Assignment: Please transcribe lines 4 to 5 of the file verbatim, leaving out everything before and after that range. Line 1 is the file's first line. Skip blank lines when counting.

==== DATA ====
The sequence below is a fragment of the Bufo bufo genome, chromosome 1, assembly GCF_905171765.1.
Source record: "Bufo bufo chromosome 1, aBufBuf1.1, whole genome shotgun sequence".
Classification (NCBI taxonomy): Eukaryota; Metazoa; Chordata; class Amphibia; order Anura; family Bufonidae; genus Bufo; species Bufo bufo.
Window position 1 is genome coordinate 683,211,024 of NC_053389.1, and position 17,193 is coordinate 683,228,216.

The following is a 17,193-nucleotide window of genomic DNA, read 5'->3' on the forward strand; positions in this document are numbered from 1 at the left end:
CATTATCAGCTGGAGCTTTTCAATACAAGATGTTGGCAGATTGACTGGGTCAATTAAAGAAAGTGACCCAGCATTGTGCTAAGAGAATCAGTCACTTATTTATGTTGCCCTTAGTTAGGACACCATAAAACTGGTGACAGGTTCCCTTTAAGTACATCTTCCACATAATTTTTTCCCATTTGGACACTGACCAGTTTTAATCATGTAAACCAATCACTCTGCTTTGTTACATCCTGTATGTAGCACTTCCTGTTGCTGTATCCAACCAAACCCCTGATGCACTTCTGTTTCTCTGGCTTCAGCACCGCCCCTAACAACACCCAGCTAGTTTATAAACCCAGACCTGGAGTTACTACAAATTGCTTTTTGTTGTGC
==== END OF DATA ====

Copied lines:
Window position 1 is genome coordinate 683,211,024 of NC_053389.1, and position 17,193 is coordinate 683,228,216.

The following is a 17,193-nucleotide window of genomic DNA, read 5'->3' on the forward strand; positions in this document are numbered from 1 at the left end: